"If it were going to be published at all, it needed a few changes from Times editors. Apart from its rather one-sided sympathy for the celebrated writer, it included an unanswered swipe at one of The Times’s own journalists, Nikole Hannah-Jones. . . ."
[In an update, Sullivan quoted from an email that Pappu sent Hannah-Jones asking for comment, noting that the message did not say that Talese had called her "duplicitous."]
Sullivan concluded, "It’s good that Mr. Baquet addressed what happened, and acknowledged the larger issues behind it, which have come up many times. This story has characteristics of something driven (possibly too fast) by 'wanting to be part of the conversation.'
"What seems obvious now is that a deeper kind of conversation is required."
Shirley Leung, Boston Globe: Gay Talese’s controversial words: An annotated transcript
Erik Wemple, Washington Post: The New York Times’s bizarre handling of its Gay Talese story
Three journalists of color are among the casualties as Mashable, an 11-year-old company covering global news, politics, entertainment and lifestyle, changes course, pivoting into video and laying off its entire politics team.
Mashable had hired NPR's Juana Summers as its first politics editor last summer. "I'm no longer with Mashable effective earlier today," Summers confirmed by email.
Sergio Hernandez, who describes himself on LinkedIn as "U.S. & World reporter at Mashable where I cover everything from criminal justice to cybersecurity, politics, and law," and Quincy G. Ledbetter, a video producer who also calls himself a filmmaker, musician, writer and actor, confirmed their layoffs in messages on social media.
"Today's staff shake-up comes after last week's $15 million investment, led by Turner, which includes TBS, TNT and CNN in its stable of properties," Tim Baysinger reported Thursday for Adweek. "Mashable becomes the latest digital media company to get a foothold in linear television following the likes of Vice, Vocativ and Vox.
"Mashable, which will present for the first time at the Digital Content NewFronts in May, had been pushing [more heavily] into video, especially premium content. Last June, the company launched Mashable Studios, which creates serialized video programming and branded entertainment. . . ."
Before joining Mashable, Summers was a congressional reporter on NPR's Washington desk. Prior to that, Summers reported for Politico and Politico Pro. She occasionally hosts C-SPAN's "Washington Journal."
Hernandez wrote in his bio, "I was the business and technology editor at The Week, and an intern/contributor for ProPublica, where I won a GLAAD Media Award for a year-long investigation into HIV criminalization. . . ."
Ledbetter is CEO and founder of The Big Bang Theory, "an alternative source of entertainment providing a unique and artistic brand of content by the best under-the-radar filmmakers, artists, and creatives." He has posted this video reel as a calling card.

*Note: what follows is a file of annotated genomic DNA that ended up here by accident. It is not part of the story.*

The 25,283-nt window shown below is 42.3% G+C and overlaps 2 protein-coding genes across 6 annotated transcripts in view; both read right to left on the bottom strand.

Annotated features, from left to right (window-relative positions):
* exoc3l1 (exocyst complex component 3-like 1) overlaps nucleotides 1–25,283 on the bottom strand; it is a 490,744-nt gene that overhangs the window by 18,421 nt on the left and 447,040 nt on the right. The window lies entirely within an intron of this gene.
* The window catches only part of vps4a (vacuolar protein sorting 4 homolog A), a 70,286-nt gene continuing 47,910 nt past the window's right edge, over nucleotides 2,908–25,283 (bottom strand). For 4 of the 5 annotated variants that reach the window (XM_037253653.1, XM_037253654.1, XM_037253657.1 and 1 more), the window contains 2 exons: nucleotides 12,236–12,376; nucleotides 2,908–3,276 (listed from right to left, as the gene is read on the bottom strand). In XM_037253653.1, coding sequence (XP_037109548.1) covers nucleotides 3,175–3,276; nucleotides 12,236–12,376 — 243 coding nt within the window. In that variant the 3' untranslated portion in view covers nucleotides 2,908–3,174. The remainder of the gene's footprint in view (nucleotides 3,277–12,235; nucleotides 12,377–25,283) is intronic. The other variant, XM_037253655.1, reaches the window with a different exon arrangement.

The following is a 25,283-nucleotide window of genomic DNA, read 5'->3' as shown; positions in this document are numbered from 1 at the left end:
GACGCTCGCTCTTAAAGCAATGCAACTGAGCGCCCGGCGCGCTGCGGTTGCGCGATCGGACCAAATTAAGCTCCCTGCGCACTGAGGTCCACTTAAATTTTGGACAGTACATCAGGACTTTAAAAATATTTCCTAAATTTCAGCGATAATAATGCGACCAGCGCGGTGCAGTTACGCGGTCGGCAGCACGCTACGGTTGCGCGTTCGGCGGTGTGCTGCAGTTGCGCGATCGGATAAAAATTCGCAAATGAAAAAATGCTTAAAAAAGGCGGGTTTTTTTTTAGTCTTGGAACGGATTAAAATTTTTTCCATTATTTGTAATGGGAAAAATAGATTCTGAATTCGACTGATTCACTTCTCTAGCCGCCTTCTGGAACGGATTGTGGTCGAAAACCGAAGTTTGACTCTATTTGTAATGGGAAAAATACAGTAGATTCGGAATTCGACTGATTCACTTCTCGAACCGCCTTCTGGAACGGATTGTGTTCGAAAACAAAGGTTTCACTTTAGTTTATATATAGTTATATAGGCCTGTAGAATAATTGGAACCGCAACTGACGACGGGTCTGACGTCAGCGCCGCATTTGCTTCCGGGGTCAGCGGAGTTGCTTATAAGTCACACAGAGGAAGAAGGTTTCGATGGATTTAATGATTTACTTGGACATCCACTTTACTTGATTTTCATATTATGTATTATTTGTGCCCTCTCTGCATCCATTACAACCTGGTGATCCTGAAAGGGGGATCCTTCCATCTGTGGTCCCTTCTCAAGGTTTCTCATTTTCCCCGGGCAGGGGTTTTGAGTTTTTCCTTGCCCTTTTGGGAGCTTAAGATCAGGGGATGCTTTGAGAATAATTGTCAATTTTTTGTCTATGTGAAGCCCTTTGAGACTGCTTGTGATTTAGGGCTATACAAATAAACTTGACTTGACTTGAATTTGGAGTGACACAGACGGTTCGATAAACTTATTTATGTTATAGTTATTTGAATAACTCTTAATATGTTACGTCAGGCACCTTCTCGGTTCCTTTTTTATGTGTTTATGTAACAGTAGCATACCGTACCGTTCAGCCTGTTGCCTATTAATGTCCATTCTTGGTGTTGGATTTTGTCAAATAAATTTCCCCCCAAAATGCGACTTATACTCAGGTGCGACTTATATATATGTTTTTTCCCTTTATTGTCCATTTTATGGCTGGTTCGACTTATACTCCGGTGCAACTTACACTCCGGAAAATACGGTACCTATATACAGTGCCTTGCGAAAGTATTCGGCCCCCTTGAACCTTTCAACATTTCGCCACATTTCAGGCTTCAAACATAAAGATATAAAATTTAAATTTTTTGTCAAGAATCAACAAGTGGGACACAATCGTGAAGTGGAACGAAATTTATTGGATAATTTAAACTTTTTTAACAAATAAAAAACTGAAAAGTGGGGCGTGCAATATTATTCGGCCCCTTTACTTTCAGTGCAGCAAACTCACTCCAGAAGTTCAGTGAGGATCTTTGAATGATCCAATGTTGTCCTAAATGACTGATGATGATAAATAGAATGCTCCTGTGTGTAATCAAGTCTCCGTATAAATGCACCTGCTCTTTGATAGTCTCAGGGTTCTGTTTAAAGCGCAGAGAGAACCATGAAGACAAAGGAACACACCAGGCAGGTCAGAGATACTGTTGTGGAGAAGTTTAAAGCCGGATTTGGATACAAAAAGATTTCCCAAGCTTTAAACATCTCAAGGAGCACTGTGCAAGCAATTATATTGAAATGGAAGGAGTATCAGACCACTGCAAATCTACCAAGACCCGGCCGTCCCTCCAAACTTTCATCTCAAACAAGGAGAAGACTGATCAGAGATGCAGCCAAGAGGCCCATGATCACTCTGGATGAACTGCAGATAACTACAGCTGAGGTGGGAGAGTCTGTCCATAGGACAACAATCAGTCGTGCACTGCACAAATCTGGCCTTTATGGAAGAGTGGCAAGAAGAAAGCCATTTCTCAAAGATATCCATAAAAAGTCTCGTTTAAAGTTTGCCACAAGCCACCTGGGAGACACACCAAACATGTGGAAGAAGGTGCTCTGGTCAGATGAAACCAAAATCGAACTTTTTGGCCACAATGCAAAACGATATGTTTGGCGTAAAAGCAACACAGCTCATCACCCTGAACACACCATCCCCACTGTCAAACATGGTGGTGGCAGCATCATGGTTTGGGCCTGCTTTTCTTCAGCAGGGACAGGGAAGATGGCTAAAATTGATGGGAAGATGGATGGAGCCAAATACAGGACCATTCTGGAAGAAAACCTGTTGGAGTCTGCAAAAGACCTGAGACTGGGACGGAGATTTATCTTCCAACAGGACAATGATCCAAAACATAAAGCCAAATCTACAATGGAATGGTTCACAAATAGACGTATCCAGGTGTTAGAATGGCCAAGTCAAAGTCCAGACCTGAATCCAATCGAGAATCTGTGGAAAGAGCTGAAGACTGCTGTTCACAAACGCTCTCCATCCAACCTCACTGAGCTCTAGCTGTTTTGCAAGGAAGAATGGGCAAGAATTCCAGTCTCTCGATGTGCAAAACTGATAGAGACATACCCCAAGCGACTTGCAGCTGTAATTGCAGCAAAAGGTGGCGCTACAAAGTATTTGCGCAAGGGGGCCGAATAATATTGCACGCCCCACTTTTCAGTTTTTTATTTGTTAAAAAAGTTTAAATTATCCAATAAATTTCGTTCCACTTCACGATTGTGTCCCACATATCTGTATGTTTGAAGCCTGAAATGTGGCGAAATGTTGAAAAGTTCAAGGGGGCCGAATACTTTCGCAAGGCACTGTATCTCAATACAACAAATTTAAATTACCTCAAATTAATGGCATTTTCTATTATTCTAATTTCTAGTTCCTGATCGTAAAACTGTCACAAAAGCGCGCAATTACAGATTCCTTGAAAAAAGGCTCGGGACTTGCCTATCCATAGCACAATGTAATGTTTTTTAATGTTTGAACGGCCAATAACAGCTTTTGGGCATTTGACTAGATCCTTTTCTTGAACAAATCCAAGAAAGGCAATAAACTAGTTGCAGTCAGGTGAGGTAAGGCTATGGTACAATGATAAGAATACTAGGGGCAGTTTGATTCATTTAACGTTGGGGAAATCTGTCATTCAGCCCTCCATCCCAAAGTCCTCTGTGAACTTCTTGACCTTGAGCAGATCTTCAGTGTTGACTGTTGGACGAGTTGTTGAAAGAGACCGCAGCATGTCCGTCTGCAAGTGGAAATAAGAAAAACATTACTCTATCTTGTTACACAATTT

Summers tweeted to her followers, "No matter how it ended, no matter how brief, it was all worth it."
Ravi Somaiya and John Herrman, New York Times: Mashable Announces Personnel Shifts and Job Cuts
"Taneisha, a black woman, hobbles into an emergency room with a leg fracture and is in obvious pain," Rosalind Bentley wrote Thursday for the Atlanta Journal-Constitution. "Five minutes later, Katelyn, a white woman, walks into the same emergency room with a fractured wrist. She, too, is hurting.
"They’ll both get the appropriate assessment and treatment for their pain, right?
"A University of Virginia study released this week says that racial bias, down to the perception of whether a patient has a stereotypical African-American or white name, can determine whether or not the patient’s pain is correctly diagnosed and treated.
"Taneisha and Katelyn, along with Jermaine and Brett, were among the names given to mock patients referenced in the U-Va. study.
"The study found that white medical students who hold false beliefs about biological differences between blacks and whites were more likely to believe a black patient was in less pain than he or she actually was. Those false beliefs, such as black people have thicker skin than white people and black people’s nerve endings aren’t as sensitive as whites’, also led the medical students to make inadequate pain treatment recommendations.
"The U-Va. study echoes a 2000 Emory University study that found black emergency room patients were less likely to get adequate painkillers than whites. The Emory study, in fact, found that black patients were 66 percent more likely to receive no pain treatment than whites with similar levels of pain.
"Both the U-Va. and Emory studies add to the volume of similar research, stretching back to the 1800s, that documents the role of racial bias in health care for African-Americans. . . ."